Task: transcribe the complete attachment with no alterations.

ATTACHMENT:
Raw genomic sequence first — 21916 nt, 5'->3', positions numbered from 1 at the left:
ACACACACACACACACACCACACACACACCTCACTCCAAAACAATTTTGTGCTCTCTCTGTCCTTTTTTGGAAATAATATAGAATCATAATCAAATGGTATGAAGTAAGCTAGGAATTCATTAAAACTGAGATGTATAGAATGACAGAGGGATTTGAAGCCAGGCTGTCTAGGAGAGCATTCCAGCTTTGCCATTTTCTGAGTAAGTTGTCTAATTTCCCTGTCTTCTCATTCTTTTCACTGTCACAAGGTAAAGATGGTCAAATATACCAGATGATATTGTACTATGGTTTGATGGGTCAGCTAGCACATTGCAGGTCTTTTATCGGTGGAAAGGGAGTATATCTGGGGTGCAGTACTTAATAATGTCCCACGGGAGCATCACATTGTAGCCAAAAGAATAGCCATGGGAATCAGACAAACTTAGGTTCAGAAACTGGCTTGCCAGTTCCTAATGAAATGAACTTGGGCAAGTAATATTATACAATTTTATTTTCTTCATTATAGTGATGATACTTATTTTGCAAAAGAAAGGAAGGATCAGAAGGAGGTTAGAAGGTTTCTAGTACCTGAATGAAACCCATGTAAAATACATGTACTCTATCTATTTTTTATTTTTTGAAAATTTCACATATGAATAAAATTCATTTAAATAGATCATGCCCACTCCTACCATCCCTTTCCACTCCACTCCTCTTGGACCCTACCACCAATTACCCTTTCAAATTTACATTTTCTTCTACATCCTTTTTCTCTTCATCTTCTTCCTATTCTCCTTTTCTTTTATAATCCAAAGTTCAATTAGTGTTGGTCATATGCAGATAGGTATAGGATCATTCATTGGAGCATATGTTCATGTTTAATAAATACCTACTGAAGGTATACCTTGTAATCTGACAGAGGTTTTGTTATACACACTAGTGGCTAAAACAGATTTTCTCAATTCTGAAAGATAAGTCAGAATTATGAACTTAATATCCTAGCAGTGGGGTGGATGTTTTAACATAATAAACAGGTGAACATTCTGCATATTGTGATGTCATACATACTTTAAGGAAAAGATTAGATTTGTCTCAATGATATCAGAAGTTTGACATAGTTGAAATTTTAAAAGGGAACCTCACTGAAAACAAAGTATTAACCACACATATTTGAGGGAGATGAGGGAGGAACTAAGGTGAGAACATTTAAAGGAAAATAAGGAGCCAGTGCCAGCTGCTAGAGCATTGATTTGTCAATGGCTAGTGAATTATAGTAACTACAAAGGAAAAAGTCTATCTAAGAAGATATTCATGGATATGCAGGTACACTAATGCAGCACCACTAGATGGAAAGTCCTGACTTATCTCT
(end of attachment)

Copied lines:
Raw genomic sequence first — 21916 nt, 5'->3', positions numbered from 1 at the left:
ACACACACACACACACACCACACACACACCTCACTCCAAAACAATTTTGTGCTCTCTCTGTCCTTTTTTGGAAATAATATAGAATCATAATCAAATGGTATGAAGTAAGCTAGGAATTCATTAAAACTGAGATGTATAGAATGACAGAGGGATTTGAAGCCAGGCTGTCTAGGAGAGCATTCCAGCTTTGCCATTTTCTGAGTAAGTTGTCTAATTTCCCTGTCTTCTCATTCTTTTCACTGTCACAAGGTAAAGATGGTCAAATATACCAGATGATATTGTACTATGGTTTGATGGGTCAGCTAGCACATTGCAGGTCTTTTATCGGTGGAAAGGGAGTATATCTGGGGTGCAGTACTTAATAATGTCCCACGGGAGCATCACATTGTAGCCAAAAGAATAGCCATGGGAATCAGACAAACTTAGGTTCAGAAACTGGCTTGCCAGTTCCTAATGAAATGAACTTGGGCAAGTAATATTATACAATTTTATTTTCTTCATTATAGTGATGATACTTATTTTGCAAAAGAAAGGAAGGATCAGAAGGAGGTTAGAAGGTTTCTAGTACCTGAATGAAACCCATGTAAAATACATGTACTCTATCTATTTTTTATTTTTTGAAAATTTCACATATGAATAAAATTCATTTAAATAGATCATGCCCACTCCTACCATCCCTTTCCACTCCACTCCTCTTGGACCCTACCACCAATTACCCTTTCAAATTTACATTTTCTTCTACATCCTTTTTCTCTTCATCTTCTTCCTATTCTCCTTTTCTTTTATAATCCAAAGTTCAATTAGTGTTGGTCATATGCAGATAGGTATAGGATCATTCATTGGAGCATATGTTCATGTTTAATAAATACCTACTGAAGGTATACCTTGTAATCTGACAGAGGTTTTGTTATACACACTAGTGGCTAAAACAGATTTTCTCAATTCTGAAAGATAAGTCAGAATTATGAACTTAATATCCTAGCAGTGGGGTGGATGTTTTAACATAATAAACAGGTGAACATTCTGCATATTGTGATGTCATACATACTTTAAGGAAAAGATTAGATTTGTCTCAATGATATCAGAAGTTTGACATAGTTGAAATTTTAAAAGGGAACCTCACTGAAAACAAAGTATTAACCACACATATTTGAGGGAGATGAGGGAGGAACTAAGGTGAGAACATTTAAAGGAAAATAAGGAGCCAGTGCCAGCTGCTAGAGCATTGATTTGTCAATGGCTAGTGAATTATAGTAACTACAAAGGAAAAAGTCTATCTAAGAAGATATTCATGGATATGCAGGTACACTAATGCAGCACCACTAGATGGAAAGTCCTGACTTATCTCT